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Monica Berg’s Spirited Approach to Service
  • Words by Anna Sulan Masing
  • Photos by Ming Tang Evans
August 20, 2019

When Monica Berg graduated from college at nineteen, she announced that she was moving from her home country of Norway to Greece to become a bartender. Her parents had visions of a much more academic route for her, and were not completely on board with this plan.

But Berg's love of hospitality had begun at the age of fifteen, working at an amusement park selling ice creams. She found the diversity of the day a joy - the different people, the daily challenges. But it was when she covered a colleague's bar shift at an event that she realized bar work was the way forward. "I remember making my first gin & tonic and thinking 'this is amazing!' And, that I never wanted to be a server again. I wanted to be behind the bar - I was very comfortable with the space between me and the guests."

Berg's bartending uniform at Tayer + Elementary, her new London bar, created in partnership with Alex Kratena.

Berg took a four-week bartending course at H. Butlers Bartending School and had a great time working in various bars around Greece. She returned to Oslo with the intention of starting university but, "When I got to Oslo, I didn't feel like I was done [with the bar world] and so I took a gap year and a job working at a bar and a brewery."  In this role, Berg discovered her flare for sharing knowledge as she led people through a beer tasting. Fueled by a constant desire to improve her skills, she spent her time off doing various ad hoc bar work, from "the worst dive bars, to nightclubs and restaurant cocktail bars."

In an industry driven by brands and suppliers, it can be hard to get an unbiased education, and this became a passion for Berg.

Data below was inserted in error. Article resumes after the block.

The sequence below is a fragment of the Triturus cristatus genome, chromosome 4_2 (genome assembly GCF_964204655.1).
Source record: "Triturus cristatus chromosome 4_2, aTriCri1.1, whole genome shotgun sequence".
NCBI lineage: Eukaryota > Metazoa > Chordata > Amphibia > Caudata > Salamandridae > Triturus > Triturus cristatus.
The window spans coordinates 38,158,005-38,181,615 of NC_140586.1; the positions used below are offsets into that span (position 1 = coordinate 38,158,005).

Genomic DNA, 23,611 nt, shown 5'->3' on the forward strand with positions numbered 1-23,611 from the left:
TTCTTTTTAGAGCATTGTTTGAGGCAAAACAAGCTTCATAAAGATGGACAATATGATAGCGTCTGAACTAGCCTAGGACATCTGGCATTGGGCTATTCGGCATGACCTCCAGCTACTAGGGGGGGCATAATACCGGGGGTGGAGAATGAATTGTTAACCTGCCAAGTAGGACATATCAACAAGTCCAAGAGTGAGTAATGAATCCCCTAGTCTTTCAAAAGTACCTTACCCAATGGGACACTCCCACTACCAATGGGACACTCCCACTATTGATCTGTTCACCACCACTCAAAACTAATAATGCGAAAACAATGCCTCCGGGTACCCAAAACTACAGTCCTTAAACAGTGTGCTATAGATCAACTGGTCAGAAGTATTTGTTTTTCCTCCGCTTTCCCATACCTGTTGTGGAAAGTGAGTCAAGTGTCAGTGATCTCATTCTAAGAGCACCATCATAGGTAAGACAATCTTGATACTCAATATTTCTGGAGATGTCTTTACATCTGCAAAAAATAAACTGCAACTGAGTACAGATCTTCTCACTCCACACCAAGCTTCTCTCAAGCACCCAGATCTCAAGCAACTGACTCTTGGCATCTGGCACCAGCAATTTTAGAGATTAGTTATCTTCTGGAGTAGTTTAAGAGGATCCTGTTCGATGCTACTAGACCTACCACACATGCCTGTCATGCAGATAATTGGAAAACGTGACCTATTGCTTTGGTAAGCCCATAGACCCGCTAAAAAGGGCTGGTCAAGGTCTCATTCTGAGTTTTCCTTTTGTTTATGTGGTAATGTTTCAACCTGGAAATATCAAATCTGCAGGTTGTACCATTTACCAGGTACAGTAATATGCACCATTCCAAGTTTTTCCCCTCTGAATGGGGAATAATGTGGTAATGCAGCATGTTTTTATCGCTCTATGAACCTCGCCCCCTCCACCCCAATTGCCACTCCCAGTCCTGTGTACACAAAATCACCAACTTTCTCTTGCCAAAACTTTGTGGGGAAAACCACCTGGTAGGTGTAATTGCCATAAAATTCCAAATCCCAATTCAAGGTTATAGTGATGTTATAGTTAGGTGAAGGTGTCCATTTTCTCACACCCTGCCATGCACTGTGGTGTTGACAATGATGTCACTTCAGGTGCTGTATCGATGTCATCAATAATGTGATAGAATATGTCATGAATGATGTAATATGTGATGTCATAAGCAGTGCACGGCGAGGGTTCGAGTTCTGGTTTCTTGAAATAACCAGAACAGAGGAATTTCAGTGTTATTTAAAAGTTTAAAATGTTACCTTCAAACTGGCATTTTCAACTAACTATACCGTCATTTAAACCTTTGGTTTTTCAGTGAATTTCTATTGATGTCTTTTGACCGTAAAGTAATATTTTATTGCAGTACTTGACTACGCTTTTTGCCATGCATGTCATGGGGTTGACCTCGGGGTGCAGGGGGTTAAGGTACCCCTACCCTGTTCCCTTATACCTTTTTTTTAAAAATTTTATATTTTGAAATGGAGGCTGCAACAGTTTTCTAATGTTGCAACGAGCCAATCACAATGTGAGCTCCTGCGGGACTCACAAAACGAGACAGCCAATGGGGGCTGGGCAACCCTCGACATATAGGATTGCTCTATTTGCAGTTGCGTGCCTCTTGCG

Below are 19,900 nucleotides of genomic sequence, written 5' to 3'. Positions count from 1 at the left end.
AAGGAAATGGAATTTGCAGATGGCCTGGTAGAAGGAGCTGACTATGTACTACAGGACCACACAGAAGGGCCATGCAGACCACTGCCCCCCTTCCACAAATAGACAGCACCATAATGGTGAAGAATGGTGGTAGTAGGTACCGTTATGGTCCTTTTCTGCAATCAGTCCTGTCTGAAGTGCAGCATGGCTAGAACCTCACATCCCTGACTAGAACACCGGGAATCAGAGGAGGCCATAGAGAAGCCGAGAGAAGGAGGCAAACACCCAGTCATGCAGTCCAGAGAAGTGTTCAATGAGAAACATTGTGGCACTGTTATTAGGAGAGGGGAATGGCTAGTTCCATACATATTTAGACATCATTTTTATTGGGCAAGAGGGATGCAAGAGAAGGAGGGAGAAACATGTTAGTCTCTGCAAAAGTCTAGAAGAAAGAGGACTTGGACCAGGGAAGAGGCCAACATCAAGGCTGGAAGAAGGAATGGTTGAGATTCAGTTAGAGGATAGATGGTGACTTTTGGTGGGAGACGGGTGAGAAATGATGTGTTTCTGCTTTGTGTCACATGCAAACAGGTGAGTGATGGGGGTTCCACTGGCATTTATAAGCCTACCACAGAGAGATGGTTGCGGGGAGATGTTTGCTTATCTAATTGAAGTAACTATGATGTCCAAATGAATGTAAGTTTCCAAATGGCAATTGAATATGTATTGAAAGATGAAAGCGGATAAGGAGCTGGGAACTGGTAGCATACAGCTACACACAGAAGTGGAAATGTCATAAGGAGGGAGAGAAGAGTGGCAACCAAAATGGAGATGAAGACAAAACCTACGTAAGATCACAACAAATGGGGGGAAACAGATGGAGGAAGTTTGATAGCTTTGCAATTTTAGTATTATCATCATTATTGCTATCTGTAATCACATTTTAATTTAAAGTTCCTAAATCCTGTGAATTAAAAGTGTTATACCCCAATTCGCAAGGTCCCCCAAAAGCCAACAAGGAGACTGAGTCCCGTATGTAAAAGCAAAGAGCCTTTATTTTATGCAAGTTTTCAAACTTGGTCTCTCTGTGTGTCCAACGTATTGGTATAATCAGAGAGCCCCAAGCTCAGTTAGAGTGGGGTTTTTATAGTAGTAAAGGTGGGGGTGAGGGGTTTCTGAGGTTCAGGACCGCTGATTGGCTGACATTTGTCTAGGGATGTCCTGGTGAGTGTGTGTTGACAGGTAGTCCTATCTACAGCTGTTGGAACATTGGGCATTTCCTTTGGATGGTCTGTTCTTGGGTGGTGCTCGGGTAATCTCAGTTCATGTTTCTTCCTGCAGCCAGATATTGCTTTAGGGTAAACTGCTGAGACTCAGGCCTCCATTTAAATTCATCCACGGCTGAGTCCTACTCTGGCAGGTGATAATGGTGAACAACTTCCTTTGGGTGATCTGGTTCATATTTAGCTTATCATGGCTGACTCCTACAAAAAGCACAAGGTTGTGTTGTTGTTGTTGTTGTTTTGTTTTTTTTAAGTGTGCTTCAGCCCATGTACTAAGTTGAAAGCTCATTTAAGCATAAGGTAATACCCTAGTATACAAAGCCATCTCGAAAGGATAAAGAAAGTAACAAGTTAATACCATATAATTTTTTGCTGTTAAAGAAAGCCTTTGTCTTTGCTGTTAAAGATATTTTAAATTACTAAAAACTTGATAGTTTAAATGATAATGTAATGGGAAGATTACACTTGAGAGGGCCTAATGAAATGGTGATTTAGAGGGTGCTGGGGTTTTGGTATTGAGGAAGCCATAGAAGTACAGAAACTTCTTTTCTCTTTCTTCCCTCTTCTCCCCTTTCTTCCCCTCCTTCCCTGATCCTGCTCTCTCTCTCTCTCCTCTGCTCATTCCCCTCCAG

It was during this time that the owner of H. Butlers Bartending School approached her and asked Berg to return to the school as a teacher specializing in beer. She went on to become General Manager and then owner of the school when the original owner retired. At twenty-three years old, Berg was hesitant to take on such a role, but she went for it on the advice of her father, who had by now come around to her field of work. The spirits industry is driven by brands and suppliers, which means it can be hard to get an unbiased education, and this became a passion for Berg. "One thing I think our industry suffers from is a lack of formalized education, so everything is subjected to someone's opinion [or influence]. This school was well established, it had been operating for twenty years, it was completely independent, which means we had to buy bottles ourselves [not supplied by brands to promote their products]. I decided that this was something I was going to continue. It was challenging with the cash flow, but it was important because it is the only time in a bartender's career that you have the possibility of tasting whole categories, where no one will say 'this is better / worse'."

Berg (left) discusses service with a colleague behind the bar at Tayer + Elementary.

In response to a struggle for age-related authority - "The next oldest person there was born 25 years before I was!" - Berg worked extremely hard to educate herself, to be highly knowledgeable, and to dig deep and learn the details. "I once tried to read the Mexican legislation for tequila. It took me two weeks because I don't speak Spanish."